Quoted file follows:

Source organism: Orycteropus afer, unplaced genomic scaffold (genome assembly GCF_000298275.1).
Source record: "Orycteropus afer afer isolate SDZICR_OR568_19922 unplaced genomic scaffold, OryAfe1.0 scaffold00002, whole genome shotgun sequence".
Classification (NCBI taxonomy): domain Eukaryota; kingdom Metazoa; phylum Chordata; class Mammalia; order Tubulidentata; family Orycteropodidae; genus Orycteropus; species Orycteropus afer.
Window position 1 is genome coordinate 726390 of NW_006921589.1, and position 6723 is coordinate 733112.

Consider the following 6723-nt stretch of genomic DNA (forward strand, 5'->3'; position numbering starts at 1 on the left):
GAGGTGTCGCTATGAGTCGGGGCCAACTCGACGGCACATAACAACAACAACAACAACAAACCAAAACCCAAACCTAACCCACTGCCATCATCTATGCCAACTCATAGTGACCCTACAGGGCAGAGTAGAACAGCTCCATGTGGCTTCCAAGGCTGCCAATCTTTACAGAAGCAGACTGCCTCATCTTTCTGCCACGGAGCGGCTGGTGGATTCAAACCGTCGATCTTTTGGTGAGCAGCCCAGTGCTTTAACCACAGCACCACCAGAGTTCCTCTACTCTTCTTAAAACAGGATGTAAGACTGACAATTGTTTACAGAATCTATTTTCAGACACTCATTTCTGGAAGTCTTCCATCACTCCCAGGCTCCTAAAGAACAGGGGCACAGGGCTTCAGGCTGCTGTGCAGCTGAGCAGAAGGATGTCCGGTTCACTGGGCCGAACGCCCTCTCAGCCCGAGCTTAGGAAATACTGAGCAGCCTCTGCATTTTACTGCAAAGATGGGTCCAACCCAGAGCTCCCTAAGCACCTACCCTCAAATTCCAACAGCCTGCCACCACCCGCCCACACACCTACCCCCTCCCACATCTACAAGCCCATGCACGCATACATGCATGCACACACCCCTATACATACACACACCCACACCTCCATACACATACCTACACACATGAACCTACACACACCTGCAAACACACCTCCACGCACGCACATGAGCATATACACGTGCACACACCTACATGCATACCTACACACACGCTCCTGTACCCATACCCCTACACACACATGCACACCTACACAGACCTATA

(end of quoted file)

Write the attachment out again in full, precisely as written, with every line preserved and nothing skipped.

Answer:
Source organism: Orycteropus afer, unplaced genomic scaffold (genome assembly GCF_000298275.1).
Source record: "Orycteropus afer afer isolate SDZICR_OR568_19922 unplaced genomic scaffold, OryAfe1.0 scaffold00002, whole genome shotgun sequence".
Classification (NCBI taxonomy): domain Eukaryota; kingdom Metazoa; phylum Chordata; class Mammalia; order Tubulidentata; family Orycteropodidae; genus Orycteropus; species Orycteropus afer.
Window position 1 is genome coordinate 726390 of NW_006921589.1, and position 6723 is coordinate 733112.

Consider the following 6723-nt stretch of genomic DNA (forward strand, 5'->3'; position numbering starts at 1 on the left):
GAGGTGTCGCTATGAGTCGGGGCCAACTCGACGGCACATAACAACAACAACAACAACAAACCAAAACCCAAACCTAACCCACTGCCATCATCTATGCCAACTCATAGTGACCCTACAGGGCAGAGTAGAACAGCTCCATGTGGCTTCCAAGGCTGCCAATCTTTACAGAAGCAGACTGCCTCATCTTTCTGCCACGGAGCGGCTGGTGGATTCAAACCGTCGATCTTTTGGTGAGCAGCCCAGTGCTTTAACCACAGCACCACCAGAGTTCCTCTACTCTTCTTAAAACAGGATGTAAGACTGACAATTGTTTACAGAATCTATTTTCAGACACTCATTTCTGGAAGTCTTCCATCACTCCCAGGCTCCTAAAGAACAGGGGCACAGGGCTTCAGGCTGCTGTGCAGCTGAGCAGAAGGATGTCCGGTTCACTGGGCCGAACGCCCTCTCAGCCCGAGCTTAGGAAATACTGAGCAGCCTCTGCATTTTACTGCAAAGATGGGTCCAACCCAGAGCTCCCTAAGCACCTACCCTCAAATTCCAACAGCCTGCCACCACCCGCCCACACACCTACCCCCTCCCACATCTACAAGCCCATGCACGCATACATGCATGCACACACCCCTATACATACACACACCCACACCTCCATACACATACCTACACACATGAACCTACACACACCTGCAAACACACCTCCACGCACGCACATGAGCATATACACGTGCACACACCTACATGCATACCTACACACACGCTCCTGTACCCATACCCCTACACACACATGCACACCTACACAGACCTATA